Thursday, January 25, 2007

Holy crap!

I've been obsessively reading about the CIA-leak case from the beginning, thank fuck, as it is way confusing. I'm not sure what piqued my interest initially- I'm completely and horribly addicted. (I have a sneaking suspicion it was because Amb. Wilson referred to his wife, former CIA agent, Valerie Plame, as "a real-life Sydney Bristow"). I know, shallow. But are you surprised?

I digress.

The team from Firedoglake are in the courtroom for the Lewis "Scooter" Libby trial, and things are getting EXTREMELY interesting. Christy Hardin Smith from FDL is of the opinion that team Libby has made a rather large mistake.

Seeing as she's all whip-smart and stuff. I can't see how she's wrong.

Ted Wells, lead trial counsel for Libby, completely overstepped in making an argument regarding some handwritten notes of the government's witness, Cathie Martin. Libby's trial team had been given copies of these notes a year or more ago, but just got around to asking to see the originals of the notes this past Saturday. Wells was arguing that the copies given by the government were illegible (Fitzgerald countered that they were not and that, were there problems reading any pages, Wells' team had had a year to notify the government and request a better copy, and had failed to do so until last Saturday). Wells then argued that they had not had enough time to read the notes, due to the number of documents which needed review — Wells made a big deal about the sheer volume of documents.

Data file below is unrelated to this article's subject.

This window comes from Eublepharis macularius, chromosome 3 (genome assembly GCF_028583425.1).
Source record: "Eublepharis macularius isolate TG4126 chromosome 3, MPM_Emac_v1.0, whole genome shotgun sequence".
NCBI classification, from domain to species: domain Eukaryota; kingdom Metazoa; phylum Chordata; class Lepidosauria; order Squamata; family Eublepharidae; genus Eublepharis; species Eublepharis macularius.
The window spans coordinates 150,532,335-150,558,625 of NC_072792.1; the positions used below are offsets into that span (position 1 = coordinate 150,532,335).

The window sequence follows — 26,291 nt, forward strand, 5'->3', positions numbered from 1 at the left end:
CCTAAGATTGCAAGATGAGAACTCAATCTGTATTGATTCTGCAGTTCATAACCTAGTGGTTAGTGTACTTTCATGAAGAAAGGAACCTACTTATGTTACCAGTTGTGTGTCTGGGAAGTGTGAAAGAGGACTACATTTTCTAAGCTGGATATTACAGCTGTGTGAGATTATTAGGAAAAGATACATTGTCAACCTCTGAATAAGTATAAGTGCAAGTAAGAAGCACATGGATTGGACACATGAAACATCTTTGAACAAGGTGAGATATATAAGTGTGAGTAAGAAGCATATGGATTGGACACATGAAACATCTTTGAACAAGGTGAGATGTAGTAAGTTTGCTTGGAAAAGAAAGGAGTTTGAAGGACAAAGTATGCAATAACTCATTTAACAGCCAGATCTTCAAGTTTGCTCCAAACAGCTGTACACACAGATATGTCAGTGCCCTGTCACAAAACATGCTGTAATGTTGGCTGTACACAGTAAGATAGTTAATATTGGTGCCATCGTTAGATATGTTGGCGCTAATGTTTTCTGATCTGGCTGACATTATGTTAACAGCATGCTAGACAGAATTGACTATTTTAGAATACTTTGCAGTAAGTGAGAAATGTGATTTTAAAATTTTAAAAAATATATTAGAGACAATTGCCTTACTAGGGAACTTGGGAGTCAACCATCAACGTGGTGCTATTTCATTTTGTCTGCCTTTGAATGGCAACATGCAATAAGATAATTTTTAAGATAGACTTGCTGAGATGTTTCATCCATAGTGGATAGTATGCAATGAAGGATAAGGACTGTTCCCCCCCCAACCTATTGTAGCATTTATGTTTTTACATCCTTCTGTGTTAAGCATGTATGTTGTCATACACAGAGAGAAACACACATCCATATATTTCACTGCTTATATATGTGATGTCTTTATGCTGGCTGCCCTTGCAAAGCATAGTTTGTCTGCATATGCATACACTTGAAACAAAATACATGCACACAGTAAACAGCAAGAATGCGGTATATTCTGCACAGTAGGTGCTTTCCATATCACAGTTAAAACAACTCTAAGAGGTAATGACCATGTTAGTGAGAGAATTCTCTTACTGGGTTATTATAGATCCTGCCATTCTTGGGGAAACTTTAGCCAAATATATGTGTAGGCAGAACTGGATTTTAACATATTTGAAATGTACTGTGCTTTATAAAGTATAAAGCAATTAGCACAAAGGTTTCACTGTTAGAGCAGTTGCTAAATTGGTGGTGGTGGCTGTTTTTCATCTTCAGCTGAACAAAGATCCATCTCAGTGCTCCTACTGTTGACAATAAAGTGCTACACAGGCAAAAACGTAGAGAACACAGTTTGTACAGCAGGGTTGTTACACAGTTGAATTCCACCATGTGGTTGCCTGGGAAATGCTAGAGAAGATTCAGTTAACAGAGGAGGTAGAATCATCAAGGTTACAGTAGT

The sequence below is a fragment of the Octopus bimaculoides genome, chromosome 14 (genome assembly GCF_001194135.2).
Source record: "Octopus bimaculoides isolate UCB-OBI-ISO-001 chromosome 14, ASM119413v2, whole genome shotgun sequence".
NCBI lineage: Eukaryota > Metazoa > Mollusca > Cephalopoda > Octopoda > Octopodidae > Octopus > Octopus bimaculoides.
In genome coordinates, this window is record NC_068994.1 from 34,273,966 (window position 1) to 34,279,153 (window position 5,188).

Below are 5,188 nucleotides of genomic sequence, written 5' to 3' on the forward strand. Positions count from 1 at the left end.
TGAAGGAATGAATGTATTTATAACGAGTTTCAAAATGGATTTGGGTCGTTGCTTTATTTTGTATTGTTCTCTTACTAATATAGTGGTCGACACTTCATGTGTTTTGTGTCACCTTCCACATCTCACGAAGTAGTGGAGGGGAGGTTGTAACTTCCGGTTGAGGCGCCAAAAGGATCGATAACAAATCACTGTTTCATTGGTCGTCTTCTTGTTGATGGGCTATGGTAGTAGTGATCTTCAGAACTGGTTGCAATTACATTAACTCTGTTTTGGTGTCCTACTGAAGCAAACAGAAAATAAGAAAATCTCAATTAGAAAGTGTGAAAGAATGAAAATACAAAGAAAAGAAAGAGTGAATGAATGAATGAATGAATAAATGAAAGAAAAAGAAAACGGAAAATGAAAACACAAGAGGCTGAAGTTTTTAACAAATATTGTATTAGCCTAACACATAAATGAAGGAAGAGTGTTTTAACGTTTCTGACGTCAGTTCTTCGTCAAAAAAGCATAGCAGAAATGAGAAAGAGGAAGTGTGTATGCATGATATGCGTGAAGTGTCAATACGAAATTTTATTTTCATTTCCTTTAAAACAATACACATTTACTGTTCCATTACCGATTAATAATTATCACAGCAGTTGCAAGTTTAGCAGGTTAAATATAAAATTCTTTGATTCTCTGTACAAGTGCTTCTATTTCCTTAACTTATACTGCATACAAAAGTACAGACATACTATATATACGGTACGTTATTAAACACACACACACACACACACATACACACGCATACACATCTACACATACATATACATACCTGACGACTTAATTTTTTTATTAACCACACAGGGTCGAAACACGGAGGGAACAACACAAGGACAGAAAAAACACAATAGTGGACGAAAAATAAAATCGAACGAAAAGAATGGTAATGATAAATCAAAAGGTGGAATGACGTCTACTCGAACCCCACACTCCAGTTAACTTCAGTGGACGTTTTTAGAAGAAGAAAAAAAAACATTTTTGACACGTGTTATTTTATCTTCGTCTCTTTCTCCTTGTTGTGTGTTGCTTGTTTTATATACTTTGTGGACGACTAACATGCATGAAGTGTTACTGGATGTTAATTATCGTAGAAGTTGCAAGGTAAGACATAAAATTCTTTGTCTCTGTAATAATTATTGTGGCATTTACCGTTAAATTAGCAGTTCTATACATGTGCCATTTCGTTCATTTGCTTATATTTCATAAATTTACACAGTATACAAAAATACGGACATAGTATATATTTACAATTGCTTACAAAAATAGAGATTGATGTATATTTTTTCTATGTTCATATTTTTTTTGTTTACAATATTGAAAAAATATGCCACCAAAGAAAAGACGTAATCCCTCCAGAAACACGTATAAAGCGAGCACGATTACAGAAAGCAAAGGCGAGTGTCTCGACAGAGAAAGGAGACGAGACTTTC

Huge error.

As it turned out, the sum total of all of Cathie Martin's handwritten notes in their original form totaled less than an inch of paper, most of which were not relevant to the proceedings at all. Those documents which corresponded with the government's intended exhibit proffer were a grand total of six pages. In making an argument which was built on a foundation of very hot air, Wells lost credibility with the judge, with the government, and worse for his client, with those in the media and public gallery.

In a town where reputation and power is everything, Libby's entire legal team was diminished in a matter of minutes with this one, petty, groundless and unnecessary stunt.


All of these arguments were done outside the view and hearing of the jury, which was sequestered in the jury room at the time the motions took place. So there is no question that this misstep has prejudiced the jury in any way, since they will not hear of it from any of the members of the court. But, in all honesty, irritating a Federal judge this early in a high profile trial by stating something completely unfounded and conflating a tiny misstep (that likely was a result of some lack of preparation issue on the part of some segment of Libby's trial team) is a huge error.

And the entire episode led to Judge Walton saying this on the record in open court about Patrick Fitzgerald: you are "one of the most scrupulous prosecutors I have ever had appear before me," in response to the judge having to deal with the, by comparison, unnecessary conduct that Wells pulled over Cathie Martin's notes.

Oh, this could get ugly. *rubs hands together*

No comments: